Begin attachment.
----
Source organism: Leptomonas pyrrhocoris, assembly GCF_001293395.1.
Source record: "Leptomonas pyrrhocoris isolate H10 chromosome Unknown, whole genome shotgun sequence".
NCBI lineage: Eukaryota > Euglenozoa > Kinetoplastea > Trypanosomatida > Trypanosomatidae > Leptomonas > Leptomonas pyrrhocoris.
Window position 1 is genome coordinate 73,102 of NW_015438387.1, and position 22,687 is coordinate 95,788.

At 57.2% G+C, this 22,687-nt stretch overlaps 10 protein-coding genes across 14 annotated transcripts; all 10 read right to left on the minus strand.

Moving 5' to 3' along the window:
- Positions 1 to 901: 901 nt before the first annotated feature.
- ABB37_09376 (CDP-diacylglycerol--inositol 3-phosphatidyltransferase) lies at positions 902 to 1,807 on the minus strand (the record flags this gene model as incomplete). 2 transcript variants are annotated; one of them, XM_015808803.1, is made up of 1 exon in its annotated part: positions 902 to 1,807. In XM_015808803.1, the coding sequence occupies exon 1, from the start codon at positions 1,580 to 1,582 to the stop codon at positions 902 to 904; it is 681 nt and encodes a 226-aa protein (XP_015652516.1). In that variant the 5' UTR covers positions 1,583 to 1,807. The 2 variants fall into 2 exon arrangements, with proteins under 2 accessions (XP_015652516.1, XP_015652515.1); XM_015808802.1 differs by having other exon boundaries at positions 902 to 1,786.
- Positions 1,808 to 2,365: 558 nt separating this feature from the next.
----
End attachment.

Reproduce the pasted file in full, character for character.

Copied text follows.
Source organism: Leptomonas pyrrhocoris, assembly GCF_001293395.1.
Source record: "Leptomonas pyrrhocoris isolate H10 chromosome Unknown, whole genome shotgun sequence".
NCBI lineage: Eukaryota > Euglenozoa > Kinetoplastea > Trypanosomatida > Trypanosomatidae > Leptomonas > Leptomonas pyrrhocoris.
Window position 1 is genome coordinate 73,102 of NW_015438387.1, and position 22,687 is coordinate 95,788.

At 57.2% G+C, this 22,687-nt stretch overlaps 10 protein-coding genes across 14 annotated transcripts; all 10 read right to left on the minus strand.

Moving 5' to 3' along the window:
- Positions 1 to 901: 901 nt before the first annotated feature.
- ABB37_09376 (CDP-diacylglycerol--inositol 3-phosphatidyltransferase) lies at positions 902 to 1,807 on the minus strand (the record flags this gene model as incomplete). 2 transcript variants are annotated; one of them, XM_015808803.1, is made up of 1 exon in its annotated part: positions 902 to 1,807. In XM_015808803.1, the coding sequence occupies exon 1, from the start codon at positions 1,580 to 1,582 to the stop codon at positions 902 to 904; it is 681 nt and encodes a 226-aa protein (XP_015652516.1). In that variant the 5' UTR covers positions 1,583 to 1,807. The 2 variants fall into 2 exon arrangements, with proteins under 2 accessions (XP_015652516.1, XP_015652515.1); XM_015808802.1 differs by having other exon boundaries at positions 902 to 1,786.
- Positions 1,808 to 2,365: 558 nt separating this feature from the next.